SpaceX will try 1st private cargo run again Tues.

In this April 20, 2012 NASA/European Space Agency photo, Dutch astronaut Andre Kuipers, left, and American astronaut Donald Pettit await the arrival of the SpaceX Dragon supply capsule after its scheduled launch aboard the Falcon 9 rocket from Cape Canaveral to the International Space Station.(AP Photo/NASA/European Space Agency)

In this April 20, 2012 NASA/European Space Agency photo, Dutch astronaut Andre Kuipers, left, and American astronaut Donald Pettit await the arrival of the SpaceX Dragon supply capsule after its scheduled launch aboard the Falcon 9 rocket from Cape Canaveral to the International Space Station.(AP Photo/NASA/European Space Agency)

CAPE CANAVERAL, Fla. (AP) — Private rocket maker SpaceX aimed for a Tuesday liftoff after fixing the engine problem that caused a launch abort over the weekend, stalling the world's first commercial space station supply flight.

Forecasters put the odds of good weather at 80 percent for the test flight. Launch time was 3:44 a.m. with a split-second window.

The California-based Space Exploration Technologies Corp., better known as SpaceX, is the first private business to attempt to launch a vessel to the International Space Station. The Dragon capsule atop the Falcon 9 rocket is filled with 1,000 pounds of food and other provisions.

All nine of the Falcon's engines ignited during the first launch attempt Saturday. But with just a half-second remaining before liftoff, on-board computers shut everything down because of high pressure in the combustion chamber of engine No. 5.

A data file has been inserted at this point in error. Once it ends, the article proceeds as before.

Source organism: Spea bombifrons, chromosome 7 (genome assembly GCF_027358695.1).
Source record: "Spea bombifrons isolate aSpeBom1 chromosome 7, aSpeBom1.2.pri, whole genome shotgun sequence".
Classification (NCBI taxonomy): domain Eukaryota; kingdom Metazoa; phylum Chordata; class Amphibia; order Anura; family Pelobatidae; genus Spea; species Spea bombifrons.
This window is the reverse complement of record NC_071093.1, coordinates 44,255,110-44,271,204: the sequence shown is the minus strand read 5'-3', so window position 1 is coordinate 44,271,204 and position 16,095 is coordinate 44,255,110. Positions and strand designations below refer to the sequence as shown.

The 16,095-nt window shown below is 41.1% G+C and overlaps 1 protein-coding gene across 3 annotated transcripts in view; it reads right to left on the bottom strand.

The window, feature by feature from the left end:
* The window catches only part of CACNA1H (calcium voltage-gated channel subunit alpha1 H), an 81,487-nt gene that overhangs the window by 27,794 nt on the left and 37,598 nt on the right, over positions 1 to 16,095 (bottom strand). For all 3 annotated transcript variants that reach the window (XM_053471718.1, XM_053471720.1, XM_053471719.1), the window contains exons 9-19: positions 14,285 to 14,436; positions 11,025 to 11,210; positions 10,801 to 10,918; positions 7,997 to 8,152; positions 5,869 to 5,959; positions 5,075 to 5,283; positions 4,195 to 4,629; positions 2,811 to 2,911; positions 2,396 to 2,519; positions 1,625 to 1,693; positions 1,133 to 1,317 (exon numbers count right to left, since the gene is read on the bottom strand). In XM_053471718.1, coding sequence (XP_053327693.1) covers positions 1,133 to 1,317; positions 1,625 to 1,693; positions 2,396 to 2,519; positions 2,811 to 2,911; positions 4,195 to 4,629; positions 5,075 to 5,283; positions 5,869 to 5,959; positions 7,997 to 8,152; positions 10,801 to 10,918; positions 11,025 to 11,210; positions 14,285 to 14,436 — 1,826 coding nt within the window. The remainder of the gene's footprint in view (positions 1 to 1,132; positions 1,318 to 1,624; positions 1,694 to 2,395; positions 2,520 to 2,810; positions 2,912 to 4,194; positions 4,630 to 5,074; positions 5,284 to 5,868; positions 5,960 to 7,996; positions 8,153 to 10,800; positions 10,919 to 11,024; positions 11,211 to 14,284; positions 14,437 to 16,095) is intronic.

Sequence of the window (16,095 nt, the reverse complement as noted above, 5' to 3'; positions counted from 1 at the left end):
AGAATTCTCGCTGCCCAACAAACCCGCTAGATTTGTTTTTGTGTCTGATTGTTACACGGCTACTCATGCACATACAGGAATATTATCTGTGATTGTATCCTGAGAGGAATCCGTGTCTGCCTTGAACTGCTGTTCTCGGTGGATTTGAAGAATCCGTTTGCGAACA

The problem was traced to a faulty valve. Engineers put in a new valve and declared the rocket ready to fly.

SpaceX is run by billionaire Elon Musk, the co-founder of PayPal. His company is in the lead of the NASA-sponsored competition to hand over space station cargo runs — and eventually astronaut ferry trips — to private business.

Musk said his Dragon capsules could be carrying astronauts to orbit in about four years. Until a private spacecraft is ready to fly, NASA astronauts will continue to ride Russian rockets to the space station.

The switch from government to commercial spaceflights is the cornerstone of President Barack Obama's exploration plan. The administration wants NASA spending its limited resources on missions beyond low-Earth orbit.

If launched Tuesday, the Dragon will reach the space station Thursday and undergo a series of practice maneuvers from more than a mile out. Then on Friday, the capsule will fly within reach of the station's 58-foot robot arm, which will snare it and berth it to the orbiting lab.

The arm will be operated by two of the six space station residents: American Donald Pettit and Andre Kuipers, who is Dutch.

"Ready to monitor the approaching Dragon spacecraft in bright sunlight and complete darkness," Kuipers said via Twitter on Monday. He posted a picture of the two crewmen awaiting the capsule. "Sunglasses, headlamp, reading glasses. Now for the launch."

The Dragon will spend a week at the space station before being cut loose and parachuting into the Pacific with experiments and equipment. None of the other visiting supply ships — from Russia, Europe and Japan — are designed to return intact.

___

Associated Press
Copyright 2012 The Associated Press. All rights reserved. This material may not be published, broadcast, rewritten or redistributed.


Join the Conversation!

To comment, the following rules must be followed:

  • No Obscenity, Profanity, Vulgarity, Racism or Violent Descriptions
  • No Negative Community Comparisons
  • No Fighting, Name-calling, or Personal Attacks
  • Multiple Accounts are Not Allowed
  • Stay on Story Topic

Comments may be monitored for inappropriate content, but the station is under no legal obligation to do so.
If you believe a comment violates the above rules, please use the Flagging Tool to alert a Moderator.
Flagging does not guarantee removal.

Multiple violations may result in account suspension.
Decisions to suspend or unsuspend accounts are made by Station Moderators.
Links require admin approval before posting.
Questions may be sent to webmaster@wvlt-tv.com. Please provide detailed information.

powered by Disqus

WVLT VOLUNTEER TV

6450 Papermill Drive Knoxville, TN 37919 Phone - (865) 450-8888; Fax - (865) 450-8869
Gray Television, Inc. - Copyright © 2014 WVLT-TV Inc. - Designed by Gray Digital Media - Powered by Clickability 152353075